(1861–1925) was born in the small village of Kraljevec, Austro-Hungarian Empire (now in Croatia), where he grew up. As a young man, he lived in Weimar and Berlin, where he became a well-published scientific, literary, and philosophical scholar, known especially for his work with Goethe’s scientific writings. At the beginning of the twentieth century, he began to develop his early philosophical principles into an approach to systematic research into psychological and spiritual phenomena. Formally beginning his spiritual teaching career under the auspices of the Theosophical Society, Steiner came to use the term Anthroposophy (and spiritual science) for his philosophy, spiritual research, and findings. The influence of Steiner’s multifaceted genius has led to innovative and holistic approaches in medicine, various therapies, philosophy, religious renewal, Waldorf education, education for special needs, threefold economics, biodynamic agriculture, Goethean science, architecture, and the arts of drama, speech, and eurythmy. In 1924, Rudolf Steiner founded the General Anthroposophical Society, which today has branches throughout the world. He died in Dornach, Switzerland.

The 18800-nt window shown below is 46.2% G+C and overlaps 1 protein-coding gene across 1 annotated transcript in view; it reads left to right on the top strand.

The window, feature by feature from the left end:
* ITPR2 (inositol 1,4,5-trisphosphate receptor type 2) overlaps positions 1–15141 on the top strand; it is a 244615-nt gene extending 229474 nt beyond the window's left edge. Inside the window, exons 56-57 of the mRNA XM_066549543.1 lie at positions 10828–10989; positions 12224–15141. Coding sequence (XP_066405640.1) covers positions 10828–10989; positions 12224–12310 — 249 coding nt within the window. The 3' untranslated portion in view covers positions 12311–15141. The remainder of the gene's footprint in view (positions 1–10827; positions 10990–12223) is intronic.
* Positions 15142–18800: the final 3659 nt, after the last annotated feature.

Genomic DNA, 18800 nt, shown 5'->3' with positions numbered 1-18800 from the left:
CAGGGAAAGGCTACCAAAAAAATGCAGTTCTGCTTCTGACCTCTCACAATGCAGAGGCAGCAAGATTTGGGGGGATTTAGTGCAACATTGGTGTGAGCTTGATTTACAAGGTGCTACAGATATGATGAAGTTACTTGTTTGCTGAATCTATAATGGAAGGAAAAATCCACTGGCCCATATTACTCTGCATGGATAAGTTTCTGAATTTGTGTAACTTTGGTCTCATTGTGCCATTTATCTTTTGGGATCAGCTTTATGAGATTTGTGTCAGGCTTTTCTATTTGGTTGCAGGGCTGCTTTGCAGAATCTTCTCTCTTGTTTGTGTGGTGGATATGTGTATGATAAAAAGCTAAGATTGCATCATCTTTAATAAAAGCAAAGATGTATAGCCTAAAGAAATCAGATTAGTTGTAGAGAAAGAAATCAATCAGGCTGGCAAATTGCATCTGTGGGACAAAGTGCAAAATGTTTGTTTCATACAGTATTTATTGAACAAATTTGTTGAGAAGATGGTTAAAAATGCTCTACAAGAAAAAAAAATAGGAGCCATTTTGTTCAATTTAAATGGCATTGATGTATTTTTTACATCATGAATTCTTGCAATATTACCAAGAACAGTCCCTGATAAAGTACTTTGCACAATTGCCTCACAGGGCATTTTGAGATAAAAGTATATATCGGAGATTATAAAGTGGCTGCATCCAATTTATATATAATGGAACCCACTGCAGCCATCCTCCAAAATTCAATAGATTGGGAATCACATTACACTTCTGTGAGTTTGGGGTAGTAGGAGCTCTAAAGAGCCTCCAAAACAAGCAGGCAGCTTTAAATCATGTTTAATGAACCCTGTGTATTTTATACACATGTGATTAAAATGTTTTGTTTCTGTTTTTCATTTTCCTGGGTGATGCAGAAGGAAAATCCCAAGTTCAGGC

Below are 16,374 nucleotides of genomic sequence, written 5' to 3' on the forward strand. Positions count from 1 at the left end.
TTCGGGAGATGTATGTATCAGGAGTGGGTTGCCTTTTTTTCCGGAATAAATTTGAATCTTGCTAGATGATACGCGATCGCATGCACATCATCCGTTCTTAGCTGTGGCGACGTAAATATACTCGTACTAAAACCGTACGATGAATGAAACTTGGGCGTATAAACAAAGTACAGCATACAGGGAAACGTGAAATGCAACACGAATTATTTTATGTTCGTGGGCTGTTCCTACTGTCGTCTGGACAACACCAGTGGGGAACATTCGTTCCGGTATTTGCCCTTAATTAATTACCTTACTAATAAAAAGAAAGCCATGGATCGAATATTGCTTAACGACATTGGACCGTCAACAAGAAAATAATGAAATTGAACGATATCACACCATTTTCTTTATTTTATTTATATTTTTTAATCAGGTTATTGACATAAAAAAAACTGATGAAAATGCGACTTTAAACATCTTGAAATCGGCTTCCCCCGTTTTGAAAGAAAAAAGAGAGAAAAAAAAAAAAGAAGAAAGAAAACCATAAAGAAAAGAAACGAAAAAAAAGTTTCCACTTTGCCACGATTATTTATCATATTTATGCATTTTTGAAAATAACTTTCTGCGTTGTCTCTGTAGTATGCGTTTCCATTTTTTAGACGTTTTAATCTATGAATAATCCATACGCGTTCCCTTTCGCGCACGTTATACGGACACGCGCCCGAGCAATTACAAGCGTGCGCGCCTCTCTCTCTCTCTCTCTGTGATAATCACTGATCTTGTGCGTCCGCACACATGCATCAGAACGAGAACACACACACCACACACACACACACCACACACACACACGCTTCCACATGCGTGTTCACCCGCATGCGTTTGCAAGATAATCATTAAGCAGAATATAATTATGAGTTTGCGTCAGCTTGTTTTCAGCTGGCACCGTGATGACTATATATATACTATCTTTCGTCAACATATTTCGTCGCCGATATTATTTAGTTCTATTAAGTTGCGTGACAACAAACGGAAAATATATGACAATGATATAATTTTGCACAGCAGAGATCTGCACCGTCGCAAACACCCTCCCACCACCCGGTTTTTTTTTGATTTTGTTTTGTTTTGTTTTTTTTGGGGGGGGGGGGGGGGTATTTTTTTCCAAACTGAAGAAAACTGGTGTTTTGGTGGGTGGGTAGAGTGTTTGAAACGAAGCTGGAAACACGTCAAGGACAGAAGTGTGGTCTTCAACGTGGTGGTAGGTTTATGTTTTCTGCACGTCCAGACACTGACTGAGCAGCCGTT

Marjorie Spock was born Sept. 8, 1904, in New Haven, Connecticut, the second child and first daughter of six children. The Spock family was prominent in New Haven; her father was a corporate lawyer, and her older brother, Dr. Benjamin Spock, became a renowned pediatrician. Marjorie became a student of Anthroposophy as a teenager in Dornach during the 1920s, and became a eurythmist, teacher, biodynamic gardener, and the author and translator of numerous books. In the 100th year of her life, she produced, directed, and choreographed a video about eurythmy, followed by two short training films when she was 101 and 102 years of age. Marjorie Spock died at her home in Maine, Jan. 23, 2008, at the age of 103.
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